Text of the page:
just think about all the prototypes you gonna need for something like this and then realize you need an entire small scale fab just to make your own prototypes which by itself can already cost billions.

Anonymous 0 Comments

I don’t know specifically what someone does at Nvidia, but R&D can cover all sorts of things.

Let’s say you want to build a better mouse trap. You have an idea, you try it. It doesn’t work. So you tinker with that idea to see if you can make it work. You have to buy new bits of springs and wire and maybe wood or plastic. You take the time to test it, monitoring how many mice it catches. Maybe it doesn’t work at all and you have to start over, so more time is spent on developing a different way of catching a mouse. More materials are needed, too. Overall, your money is going to time (or a salary for a paid worker), materials, and so in.

In Nvidia’s case, it’s the same thing. Let’s say Nvidia knows they need to produce a chip that can do 10 billion calculations a second. But the current microchip in the GPU can only do 7 billion. But they also can’t just make a new CPU that’s 50% larger, it just won’t fit in the space provided. So they have to find new ways to make GPUs that are smaller but do more. It will take hundreds of people to make this happen. I imagine most of the money they spend is on salaries, with materials and new equipment as the next most expensive items.

Anonymous 0 Comments

Honestly, R&D is everything. It’s Researching & Developing new technology. An ‘r&d worker’ could be one of the technicians working on the lasers, or another working in metallurgy to find new or better materials to cut at the tiniest of scales, a third team writing experimental code. It’s a big umbrella term, $10B in R&D is $300M here, $20M, there, $100,000 somewhere else.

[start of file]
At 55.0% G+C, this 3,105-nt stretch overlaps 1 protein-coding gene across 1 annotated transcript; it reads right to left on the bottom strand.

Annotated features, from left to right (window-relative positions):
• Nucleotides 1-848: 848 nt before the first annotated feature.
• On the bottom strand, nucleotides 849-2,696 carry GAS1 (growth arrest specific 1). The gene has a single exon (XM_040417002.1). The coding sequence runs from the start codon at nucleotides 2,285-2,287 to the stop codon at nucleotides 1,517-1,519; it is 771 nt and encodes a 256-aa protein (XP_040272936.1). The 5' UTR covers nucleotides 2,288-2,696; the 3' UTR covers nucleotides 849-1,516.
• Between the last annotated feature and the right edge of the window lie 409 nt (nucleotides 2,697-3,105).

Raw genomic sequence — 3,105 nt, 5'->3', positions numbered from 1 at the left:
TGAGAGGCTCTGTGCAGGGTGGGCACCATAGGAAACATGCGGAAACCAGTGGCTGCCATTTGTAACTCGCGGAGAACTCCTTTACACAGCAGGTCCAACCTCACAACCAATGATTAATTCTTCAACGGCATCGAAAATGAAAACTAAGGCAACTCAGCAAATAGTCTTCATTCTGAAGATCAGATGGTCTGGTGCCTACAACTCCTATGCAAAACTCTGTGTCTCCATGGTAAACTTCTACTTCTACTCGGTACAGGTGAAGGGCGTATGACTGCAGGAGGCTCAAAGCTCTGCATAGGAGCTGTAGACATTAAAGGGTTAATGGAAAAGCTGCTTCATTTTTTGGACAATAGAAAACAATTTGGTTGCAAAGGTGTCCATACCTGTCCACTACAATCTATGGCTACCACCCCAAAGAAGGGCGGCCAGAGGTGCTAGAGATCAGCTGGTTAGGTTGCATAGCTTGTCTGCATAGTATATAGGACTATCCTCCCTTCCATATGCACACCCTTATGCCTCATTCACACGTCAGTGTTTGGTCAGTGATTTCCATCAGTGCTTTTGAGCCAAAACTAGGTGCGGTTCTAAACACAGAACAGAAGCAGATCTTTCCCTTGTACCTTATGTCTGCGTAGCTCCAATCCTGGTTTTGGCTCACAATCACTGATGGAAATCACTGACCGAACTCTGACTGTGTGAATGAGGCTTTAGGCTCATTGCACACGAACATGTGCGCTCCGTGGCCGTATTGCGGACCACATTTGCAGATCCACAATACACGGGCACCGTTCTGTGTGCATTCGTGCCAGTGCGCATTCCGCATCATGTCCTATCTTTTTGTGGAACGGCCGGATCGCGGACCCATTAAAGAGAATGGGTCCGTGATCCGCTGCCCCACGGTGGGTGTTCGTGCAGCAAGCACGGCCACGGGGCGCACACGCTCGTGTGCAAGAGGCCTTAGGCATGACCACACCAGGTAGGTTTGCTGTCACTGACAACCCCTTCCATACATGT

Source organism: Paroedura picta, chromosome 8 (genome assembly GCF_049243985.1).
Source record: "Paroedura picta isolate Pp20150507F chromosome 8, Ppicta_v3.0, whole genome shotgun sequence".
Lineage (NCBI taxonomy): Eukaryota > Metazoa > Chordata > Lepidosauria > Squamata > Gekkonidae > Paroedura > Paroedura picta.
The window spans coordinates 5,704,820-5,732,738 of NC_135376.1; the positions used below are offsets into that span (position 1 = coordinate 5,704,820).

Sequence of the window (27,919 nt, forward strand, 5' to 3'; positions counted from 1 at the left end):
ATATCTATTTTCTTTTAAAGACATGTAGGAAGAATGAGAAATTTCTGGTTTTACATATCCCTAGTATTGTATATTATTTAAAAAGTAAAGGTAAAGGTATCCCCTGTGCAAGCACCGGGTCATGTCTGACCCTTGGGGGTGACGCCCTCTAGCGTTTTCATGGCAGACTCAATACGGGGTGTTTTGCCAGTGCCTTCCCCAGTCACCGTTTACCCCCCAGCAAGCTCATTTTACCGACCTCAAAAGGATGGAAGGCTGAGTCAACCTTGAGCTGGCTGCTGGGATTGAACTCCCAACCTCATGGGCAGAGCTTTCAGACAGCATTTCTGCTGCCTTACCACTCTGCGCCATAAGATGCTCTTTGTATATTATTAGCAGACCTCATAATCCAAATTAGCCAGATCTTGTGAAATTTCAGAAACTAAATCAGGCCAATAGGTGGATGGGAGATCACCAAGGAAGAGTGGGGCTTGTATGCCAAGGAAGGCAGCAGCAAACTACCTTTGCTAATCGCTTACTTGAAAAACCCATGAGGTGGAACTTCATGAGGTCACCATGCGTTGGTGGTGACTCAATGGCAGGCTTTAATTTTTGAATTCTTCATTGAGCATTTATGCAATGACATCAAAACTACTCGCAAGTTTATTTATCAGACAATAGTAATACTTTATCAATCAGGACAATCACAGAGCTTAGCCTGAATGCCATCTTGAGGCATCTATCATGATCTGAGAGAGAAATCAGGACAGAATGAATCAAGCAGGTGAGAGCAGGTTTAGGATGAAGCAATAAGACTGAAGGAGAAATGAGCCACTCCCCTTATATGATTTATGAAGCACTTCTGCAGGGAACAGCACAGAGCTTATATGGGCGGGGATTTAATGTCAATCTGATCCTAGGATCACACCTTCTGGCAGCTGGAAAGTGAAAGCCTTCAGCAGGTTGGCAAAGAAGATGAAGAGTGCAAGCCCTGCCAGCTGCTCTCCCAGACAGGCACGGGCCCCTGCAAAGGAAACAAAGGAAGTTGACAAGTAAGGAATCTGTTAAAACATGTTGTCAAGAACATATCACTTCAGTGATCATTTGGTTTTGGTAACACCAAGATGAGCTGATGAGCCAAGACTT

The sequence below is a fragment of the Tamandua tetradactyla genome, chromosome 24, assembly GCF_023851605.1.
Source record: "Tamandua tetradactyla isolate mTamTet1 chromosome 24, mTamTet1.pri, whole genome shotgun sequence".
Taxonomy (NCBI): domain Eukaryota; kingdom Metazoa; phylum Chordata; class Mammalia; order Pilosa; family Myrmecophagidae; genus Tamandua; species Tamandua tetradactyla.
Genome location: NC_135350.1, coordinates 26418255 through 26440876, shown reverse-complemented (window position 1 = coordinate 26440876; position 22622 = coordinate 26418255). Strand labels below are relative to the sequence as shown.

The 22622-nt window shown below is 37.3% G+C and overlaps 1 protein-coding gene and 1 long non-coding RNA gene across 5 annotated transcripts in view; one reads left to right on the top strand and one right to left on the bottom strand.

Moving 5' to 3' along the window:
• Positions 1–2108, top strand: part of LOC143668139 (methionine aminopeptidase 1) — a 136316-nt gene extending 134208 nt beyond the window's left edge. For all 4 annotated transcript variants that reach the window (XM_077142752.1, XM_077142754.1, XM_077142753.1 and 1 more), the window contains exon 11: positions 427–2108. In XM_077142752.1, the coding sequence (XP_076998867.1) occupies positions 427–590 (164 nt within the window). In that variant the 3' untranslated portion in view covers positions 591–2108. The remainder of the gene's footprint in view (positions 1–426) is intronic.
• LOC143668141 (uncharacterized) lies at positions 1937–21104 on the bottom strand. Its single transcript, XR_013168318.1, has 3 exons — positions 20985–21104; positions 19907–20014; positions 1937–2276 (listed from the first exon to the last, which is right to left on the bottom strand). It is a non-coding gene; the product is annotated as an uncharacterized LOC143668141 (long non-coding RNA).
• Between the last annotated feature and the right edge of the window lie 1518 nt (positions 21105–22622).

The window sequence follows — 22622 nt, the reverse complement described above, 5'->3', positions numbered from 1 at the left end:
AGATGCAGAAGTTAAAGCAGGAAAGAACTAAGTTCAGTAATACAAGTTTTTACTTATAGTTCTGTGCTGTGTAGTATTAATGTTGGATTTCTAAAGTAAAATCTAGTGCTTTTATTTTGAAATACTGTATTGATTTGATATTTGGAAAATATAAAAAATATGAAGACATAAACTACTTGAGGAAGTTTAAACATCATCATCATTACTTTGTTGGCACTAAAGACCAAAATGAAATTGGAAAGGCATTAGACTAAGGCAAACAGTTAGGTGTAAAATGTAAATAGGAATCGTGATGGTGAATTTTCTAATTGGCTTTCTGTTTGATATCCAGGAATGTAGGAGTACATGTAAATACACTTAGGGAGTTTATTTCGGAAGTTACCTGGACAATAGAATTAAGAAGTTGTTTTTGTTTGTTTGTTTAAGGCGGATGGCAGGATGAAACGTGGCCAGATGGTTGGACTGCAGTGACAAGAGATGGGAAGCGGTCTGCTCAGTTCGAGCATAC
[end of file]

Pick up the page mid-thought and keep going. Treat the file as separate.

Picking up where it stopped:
Anonymous 0 Comments

10 billions sounds like a lot, until you remember that a 10 billion budget can be busted by 1000 people working 8 years for 250k each.

https://www.levels.fyi/companies/nvidia/salaries can give you a sense of what approximate salaries are at nvidia. Not many people in that company work under 150k per year, many are over 300k.

Modern GPUs are absolutely huge and complet. tens of billions of transistors that must be both fast and efficient in design. That requires many large teams of very well paid people to work in parallel on many different parts without overwriting each other’s work. Then as DehackEd mentionned there’s the software and testing departments. Building rent or maintenance is also added to that cost, so are bonuses, 401k, sick days, vacations paid to employees.